But, remember it's not enough to have great talents and qualifications to get a job. You have to sound great too! Spend some time and prepare 5 to 10-second statements about yourself and what you have to offer. Your listeners will recognize you are professional and be more willing to help.
Know what you want
The more specifically you know the kind of job (or business contract) you are looking for, the more you will get out of networking, because you will be able to direct the conversation at that direction. At the same time, be open to new and unexpected information and opportunities.
Try to network with people who already work where you want to work
Many firms report that 40 to 50 percent of their openings are filled by candidates referred to by staff members. Companies usually view such candidates more favorably than those brought in through other methods. So if you have a specific organization or specific kind of job you want to work for, try to get in touch with people who work there. This will not only give you information about vacancies, or increase the chances of their referring you, it will also give you inside information about the company’s expectations from its employees and even help you learn the company lingo. This kind of information can be invaluable later.
Remember, the goal of networking is not to get a job but to build relationships
All too often, we turn networking into harassing. We ask people for a job as soon as we meet them, we put pressure on them, we sound artificial or desperate. This annoys them, and instead of helping us, they feel like avoiding us. So it is better not to view every person we meet as just a job opportunity or ask them direct questions about 'their company'. If we try to understand the people we meet, build a long term relationship with them, that would be most rewarding in the long run.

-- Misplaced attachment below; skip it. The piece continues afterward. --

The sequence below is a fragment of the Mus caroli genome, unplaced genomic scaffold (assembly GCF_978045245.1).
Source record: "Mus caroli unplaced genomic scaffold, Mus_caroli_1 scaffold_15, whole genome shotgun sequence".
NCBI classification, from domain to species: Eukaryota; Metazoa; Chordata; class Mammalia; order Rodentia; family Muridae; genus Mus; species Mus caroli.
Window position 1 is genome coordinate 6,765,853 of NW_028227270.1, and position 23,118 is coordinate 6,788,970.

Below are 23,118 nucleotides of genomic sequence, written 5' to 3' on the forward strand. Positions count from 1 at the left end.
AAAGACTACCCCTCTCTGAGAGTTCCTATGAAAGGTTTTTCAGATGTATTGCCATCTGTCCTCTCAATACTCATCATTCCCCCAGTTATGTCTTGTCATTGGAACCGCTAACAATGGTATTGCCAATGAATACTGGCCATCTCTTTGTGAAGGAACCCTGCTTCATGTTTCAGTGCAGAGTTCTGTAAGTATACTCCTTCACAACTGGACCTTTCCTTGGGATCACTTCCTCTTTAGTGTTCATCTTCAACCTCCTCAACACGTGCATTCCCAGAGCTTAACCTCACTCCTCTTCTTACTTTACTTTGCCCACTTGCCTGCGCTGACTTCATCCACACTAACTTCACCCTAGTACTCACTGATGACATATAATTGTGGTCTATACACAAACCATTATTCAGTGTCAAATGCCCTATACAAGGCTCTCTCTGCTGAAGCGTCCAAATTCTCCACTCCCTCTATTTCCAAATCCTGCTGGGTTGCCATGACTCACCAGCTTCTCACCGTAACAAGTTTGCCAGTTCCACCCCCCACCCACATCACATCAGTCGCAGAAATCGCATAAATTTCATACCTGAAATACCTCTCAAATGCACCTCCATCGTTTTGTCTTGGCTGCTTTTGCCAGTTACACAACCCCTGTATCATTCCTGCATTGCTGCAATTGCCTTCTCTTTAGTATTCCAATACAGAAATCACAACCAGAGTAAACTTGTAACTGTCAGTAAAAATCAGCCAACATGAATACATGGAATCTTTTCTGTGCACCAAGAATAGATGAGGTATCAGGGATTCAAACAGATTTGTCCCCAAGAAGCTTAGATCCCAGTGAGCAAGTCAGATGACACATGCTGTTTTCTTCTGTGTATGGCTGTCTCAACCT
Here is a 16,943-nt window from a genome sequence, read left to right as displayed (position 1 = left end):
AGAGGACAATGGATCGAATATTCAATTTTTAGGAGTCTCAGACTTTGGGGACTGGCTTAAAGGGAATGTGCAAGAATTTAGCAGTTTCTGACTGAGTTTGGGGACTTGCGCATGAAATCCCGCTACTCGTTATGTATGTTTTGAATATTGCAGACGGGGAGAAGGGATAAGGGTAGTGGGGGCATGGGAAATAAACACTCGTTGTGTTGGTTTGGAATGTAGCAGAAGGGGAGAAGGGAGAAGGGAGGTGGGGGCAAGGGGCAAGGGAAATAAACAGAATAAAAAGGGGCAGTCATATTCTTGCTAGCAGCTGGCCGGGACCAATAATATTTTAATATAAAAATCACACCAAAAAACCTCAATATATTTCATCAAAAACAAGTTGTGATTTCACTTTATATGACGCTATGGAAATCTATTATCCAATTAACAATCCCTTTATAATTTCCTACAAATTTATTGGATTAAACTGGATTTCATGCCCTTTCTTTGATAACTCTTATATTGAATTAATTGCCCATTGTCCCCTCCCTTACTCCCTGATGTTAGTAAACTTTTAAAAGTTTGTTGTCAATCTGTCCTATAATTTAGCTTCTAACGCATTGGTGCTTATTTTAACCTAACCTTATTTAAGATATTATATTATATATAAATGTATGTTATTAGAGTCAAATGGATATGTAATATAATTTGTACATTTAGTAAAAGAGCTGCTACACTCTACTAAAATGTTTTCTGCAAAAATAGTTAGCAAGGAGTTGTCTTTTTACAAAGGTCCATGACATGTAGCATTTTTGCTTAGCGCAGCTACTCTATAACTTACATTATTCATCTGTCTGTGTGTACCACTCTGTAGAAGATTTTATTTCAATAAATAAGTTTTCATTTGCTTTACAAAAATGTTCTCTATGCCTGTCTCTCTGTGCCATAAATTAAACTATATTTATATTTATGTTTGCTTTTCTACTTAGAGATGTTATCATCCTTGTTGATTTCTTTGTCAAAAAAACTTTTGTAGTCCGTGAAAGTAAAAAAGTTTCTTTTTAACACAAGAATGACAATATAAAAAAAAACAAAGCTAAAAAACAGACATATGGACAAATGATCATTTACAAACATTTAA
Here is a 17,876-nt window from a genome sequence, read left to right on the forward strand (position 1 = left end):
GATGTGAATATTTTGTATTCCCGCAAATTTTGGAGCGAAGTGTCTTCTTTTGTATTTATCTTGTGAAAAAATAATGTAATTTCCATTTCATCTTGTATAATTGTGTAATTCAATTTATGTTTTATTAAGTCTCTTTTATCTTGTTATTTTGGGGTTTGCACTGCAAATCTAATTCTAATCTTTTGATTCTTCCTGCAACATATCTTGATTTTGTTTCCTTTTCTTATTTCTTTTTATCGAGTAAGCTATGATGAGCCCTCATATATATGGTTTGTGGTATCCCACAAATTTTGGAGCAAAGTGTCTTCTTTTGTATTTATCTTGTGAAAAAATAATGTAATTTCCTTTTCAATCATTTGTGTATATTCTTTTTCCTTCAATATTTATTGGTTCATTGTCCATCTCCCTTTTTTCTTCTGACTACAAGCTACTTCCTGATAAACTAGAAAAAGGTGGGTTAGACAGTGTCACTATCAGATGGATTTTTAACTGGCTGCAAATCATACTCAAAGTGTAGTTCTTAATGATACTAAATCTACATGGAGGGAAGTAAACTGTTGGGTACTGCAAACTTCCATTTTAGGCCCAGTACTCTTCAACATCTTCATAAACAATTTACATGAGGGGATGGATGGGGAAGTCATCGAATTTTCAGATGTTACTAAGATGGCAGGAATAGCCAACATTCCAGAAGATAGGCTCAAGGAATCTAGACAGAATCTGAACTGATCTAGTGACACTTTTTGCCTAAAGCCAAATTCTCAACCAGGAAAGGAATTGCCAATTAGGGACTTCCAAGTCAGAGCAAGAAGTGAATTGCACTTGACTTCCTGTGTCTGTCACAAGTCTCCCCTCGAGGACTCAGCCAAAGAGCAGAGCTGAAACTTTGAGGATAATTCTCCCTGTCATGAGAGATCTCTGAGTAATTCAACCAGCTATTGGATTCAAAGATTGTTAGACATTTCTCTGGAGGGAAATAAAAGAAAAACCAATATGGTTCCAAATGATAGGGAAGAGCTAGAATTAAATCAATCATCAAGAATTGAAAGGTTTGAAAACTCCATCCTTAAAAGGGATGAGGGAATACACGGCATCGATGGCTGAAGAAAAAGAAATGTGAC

Never hesitate to help others
A gentleman was driving from Dhaka to Chittagong, when suddenly he had a flat tire. He was wearing a spotless white shirt that he didn’t want to get dirty, but seeing no other way he set out to change the tire himself.
A young man was looking at him from a distance. After a while, he came forward and offered to help. The gentleman, though skeptical at first, accepted his offer.
After he has fixed the tire, the gentleman offered him some tips, but he refused. When the gentleman asked him what he did, he said he was a driver.
The gentleman already had a driver, but he later said if he had needed one, he would have offered the young man a job then and there.
So never hesitate to use your skills to help others, in a formal or informal setting. You never know who is a potential employer. Never shy away from voluntary or temporary work, if it is the type of work you would life to do. If you make a good impression with your new client, you could gain full-time employment in a few months.